Researchers find surprising difference between human and chimp genomes
By Michelle Nhuch, Communications
Left to right: David Altshuler, Wendy Winckler, and Stacey Gabriel Not pictured: Gavin McDonald, Rob Onofrio, David Reich, and Dan Richter
In today's online version of the journal Science, researchers report a surprising find: Despite 99% similarity at the level of DNA sequence between humans and our nearest relative, chimpanzees, the locations of DNA swapping between chromosomes, known as recombination hotspots, are nearly entirely different.
This difference is intriguing because one of the central tenets of modern biology is that specific DNA sequences determine biological function. In most cases, when DNA sequence is highly similar between two species, the biological function of that DNA is predictably similar as well.
The international research team consists of collaborating investigators from the Broad Institute of MIT and Harvard; Massachusetts General Hospital (MGH); Harvard Medical School (HMS); the University of Oxford, UK; and the Biomedical Primate Research Centre, Netherlands.
Recombination shapes the patterns of genetic variation in a species. It is the process in which DNA from an individual's father and mother is reshuffled to create new combinations of genes in the child — new combinations on which natural selection can act to shape the evolution of the species. Recently it was discovered that recombination does not occur at random across the human genome, but rather is localized to particular places in the genome called "hotspots."
Because these hotspots are very important to studying genetic disease in humans, the research team set out to compare recombination in the genomes of humans and chimpanzees. They expected that the patterns would be very similar between the species, and that by comparing the DNA it would be possible to identify particular DNA sequences that might explain the localization of recombination to hotspots.
In their paper, which will be published online by the journal Science at the Science Express website February 10, the researchers report several findings.
Although the DNA sequence of the two species is nearly identical, recombination hotspots were rarely, if ever, found at the same positions.
Local patterns of recombination rate have evolved rapidly, in a manner disproportionate to the change in DNA sequence.
"We started trying to compare recombination in humans and chimpanzees a couple of years ago, in the hope that better understanding this fundamental mechanism might inform our approach to mapping genes for human diseases," said co-senior author Dr. David Altshuler, director of the Broad's Program in Medical and Population Genetics and associate professor of genetics and of medicine at MGH and HMS. "However, progress was stymied because identifying hotspots was laborious and inefficient."
Fortuitously, Altshuler and Peter Donnelly, a professor of statistics at the University of Oxford, were co-chairing the analysis of the International Haplotype Map project (http://www.hapmap.org/), a public project to map human genetic variation for use in disease research. Donnelly's laboratory had recently developed a statistical method that allowed recombination rates to be studied on a genomic scale. "We shared our ideas at a HapMap conference, and after discussions, teamed up with the Boston group for this study. It ended up being a very close collaboration, with daily contact, even though we were 3,000 miles away," said Donnelly, who is co-senior author on the paper.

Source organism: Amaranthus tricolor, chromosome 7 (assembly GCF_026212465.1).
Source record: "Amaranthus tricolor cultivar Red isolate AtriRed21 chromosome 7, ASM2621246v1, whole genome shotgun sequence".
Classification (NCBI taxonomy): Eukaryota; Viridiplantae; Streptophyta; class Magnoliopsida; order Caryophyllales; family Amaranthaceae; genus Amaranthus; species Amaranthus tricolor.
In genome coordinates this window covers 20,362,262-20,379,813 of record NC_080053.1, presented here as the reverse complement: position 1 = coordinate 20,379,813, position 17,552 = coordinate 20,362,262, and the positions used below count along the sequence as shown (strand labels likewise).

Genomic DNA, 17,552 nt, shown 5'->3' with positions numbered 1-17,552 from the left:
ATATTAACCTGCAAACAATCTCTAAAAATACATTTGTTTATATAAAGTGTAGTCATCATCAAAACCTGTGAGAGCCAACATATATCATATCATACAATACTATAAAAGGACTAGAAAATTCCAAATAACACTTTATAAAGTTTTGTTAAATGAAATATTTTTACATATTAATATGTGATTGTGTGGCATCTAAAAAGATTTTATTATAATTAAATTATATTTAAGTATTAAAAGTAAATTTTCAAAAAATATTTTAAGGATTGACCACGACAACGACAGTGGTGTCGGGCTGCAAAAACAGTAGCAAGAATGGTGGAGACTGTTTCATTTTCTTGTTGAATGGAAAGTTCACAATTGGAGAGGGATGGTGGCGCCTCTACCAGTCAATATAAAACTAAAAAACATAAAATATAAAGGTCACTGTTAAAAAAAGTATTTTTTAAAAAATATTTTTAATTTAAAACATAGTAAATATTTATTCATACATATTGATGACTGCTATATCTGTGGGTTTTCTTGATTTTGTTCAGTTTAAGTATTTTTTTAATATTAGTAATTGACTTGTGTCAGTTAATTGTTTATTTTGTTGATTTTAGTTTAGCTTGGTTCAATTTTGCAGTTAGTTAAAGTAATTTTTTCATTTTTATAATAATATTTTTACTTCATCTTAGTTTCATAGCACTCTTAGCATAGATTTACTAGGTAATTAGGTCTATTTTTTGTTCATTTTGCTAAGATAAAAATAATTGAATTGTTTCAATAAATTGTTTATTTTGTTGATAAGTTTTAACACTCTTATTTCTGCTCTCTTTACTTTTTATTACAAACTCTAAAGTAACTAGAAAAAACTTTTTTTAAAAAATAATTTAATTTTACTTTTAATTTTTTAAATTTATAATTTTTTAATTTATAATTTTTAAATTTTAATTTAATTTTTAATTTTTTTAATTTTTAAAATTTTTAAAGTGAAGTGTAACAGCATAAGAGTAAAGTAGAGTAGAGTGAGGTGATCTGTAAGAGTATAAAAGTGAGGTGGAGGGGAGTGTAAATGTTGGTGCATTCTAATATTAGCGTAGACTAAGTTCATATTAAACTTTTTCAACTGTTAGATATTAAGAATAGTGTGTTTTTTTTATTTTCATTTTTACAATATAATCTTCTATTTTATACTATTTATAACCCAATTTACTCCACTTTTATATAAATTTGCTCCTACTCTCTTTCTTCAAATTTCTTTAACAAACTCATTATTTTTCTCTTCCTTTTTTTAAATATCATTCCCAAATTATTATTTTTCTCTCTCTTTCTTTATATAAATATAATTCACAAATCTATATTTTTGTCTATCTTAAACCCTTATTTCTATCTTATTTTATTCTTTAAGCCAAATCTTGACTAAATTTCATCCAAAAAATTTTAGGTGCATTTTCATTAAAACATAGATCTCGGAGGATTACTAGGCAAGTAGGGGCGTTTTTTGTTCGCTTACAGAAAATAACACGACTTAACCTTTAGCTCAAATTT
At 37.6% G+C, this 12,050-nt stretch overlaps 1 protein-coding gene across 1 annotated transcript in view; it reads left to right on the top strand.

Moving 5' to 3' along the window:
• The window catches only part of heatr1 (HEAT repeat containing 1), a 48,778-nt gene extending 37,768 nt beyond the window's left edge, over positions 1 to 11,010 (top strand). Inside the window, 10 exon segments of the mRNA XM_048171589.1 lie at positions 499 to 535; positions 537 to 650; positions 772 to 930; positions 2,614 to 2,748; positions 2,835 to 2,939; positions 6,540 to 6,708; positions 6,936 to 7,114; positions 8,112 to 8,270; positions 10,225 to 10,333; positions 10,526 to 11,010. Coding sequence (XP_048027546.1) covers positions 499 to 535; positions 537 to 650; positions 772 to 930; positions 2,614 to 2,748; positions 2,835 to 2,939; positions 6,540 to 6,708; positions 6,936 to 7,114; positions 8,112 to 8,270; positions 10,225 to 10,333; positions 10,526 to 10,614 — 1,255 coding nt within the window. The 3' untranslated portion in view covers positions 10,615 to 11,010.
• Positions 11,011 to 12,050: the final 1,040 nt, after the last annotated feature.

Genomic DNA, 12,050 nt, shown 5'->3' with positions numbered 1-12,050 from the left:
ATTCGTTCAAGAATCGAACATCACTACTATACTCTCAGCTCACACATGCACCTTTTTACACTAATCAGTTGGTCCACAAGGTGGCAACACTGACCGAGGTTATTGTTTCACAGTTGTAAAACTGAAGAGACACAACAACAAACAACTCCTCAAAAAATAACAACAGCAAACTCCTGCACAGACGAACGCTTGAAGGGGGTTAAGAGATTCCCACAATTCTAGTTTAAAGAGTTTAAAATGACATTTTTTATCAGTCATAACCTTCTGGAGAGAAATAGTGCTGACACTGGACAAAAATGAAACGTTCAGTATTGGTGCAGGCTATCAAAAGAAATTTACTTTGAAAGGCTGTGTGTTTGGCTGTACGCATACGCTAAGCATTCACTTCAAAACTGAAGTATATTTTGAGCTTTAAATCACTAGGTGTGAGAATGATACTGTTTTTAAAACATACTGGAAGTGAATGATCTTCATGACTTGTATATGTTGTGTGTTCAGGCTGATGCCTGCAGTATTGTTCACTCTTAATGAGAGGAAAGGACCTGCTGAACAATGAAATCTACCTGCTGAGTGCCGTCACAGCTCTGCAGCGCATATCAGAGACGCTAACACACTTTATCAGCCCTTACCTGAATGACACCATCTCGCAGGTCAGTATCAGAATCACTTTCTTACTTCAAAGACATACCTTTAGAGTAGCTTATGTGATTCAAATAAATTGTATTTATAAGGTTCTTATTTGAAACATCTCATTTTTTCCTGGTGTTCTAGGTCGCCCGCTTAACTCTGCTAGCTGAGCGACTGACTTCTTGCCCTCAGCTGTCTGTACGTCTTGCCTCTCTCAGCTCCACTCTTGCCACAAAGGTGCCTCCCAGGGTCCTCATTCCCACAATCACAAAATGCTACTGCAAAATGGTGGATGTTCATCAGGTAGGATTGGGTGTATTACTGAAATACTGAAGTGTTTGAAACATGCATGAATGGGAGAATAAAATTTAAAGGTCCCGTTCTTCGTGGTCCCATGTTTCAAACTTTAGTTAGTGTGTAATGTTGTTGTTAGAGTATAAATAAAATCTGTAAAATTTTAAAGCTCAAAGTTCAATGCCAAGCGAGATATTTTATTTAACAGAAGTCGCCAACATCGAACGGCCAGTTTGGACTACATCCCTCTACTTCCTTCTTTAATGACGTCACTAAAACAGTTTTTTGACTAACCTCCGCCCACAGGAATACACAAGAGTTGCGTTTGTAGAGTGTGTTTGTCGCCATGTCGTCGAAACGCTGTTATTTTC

Working together, the research team analyzed data collected in Boston with the methods developed in Oxford and was able to identify 18 hotspots in human and three hotspots in chimp. To their surprise, none of the hotspots occurred in the same locations in human and chimp.
"We were quite surprised when we found that the recombination hotspots were almost entirely different," said co-first author Wendy Winckler, a Harvard graduate student in Altshuler's lab at the Broad and at MGH. "We explored the notion that perhaps these weren't really hotspots, but in the end every test we could apply argued that these were in fact the real thing," said co-first author Simon Myers of Oxford.
"The surprising conclusion seems to be that there is probably something other than the DNA sequence, or perhaps in addition to it, that is determining where these hotspots are located," said Altshuler. "Epigenetic factors — biological codes that are layered on top of the DNA — may turn out to be more different in closely related species than the DNA sequence itself."
In addition to the authors described above, included on this study are Broad researchers Stacey Gabriel, Robert Onofrio, Daniel Richter; Gavin McDonald and David Reich of Broad and HMS; Simon Myers and Gilean McVean from University of Oxford; and Ronald Bontrop from the Biomedical Primate Research Centre in the Netherlands.
The research was supported by the National Institutes of Health and Burroughs Wellcome Fund, in addition to institutional support from MGH.
The Broad Institute is a research collaboration of Massachusetts Institute for Technology, Harvard University and affiliated Hospitals and the Whitehead Institute for Biomedical Research, The mission of the Broad is to create tools for genomic medicine, to make them freely available to the scientific community, and to apply these tools to propel the understanding and treatment of disease.
This study is characteristic of work at the Broad in that it required a collaborative scientific approach across multiple institutions in Boston and elsewhere; access to public information generated by genome sequencing of human and chimpanzee, and from the International HapMap project; high-throughput data generated by the Sequencing Platform and Genotyping Platform at the Broad; and was only possible provided innovative computational analysis.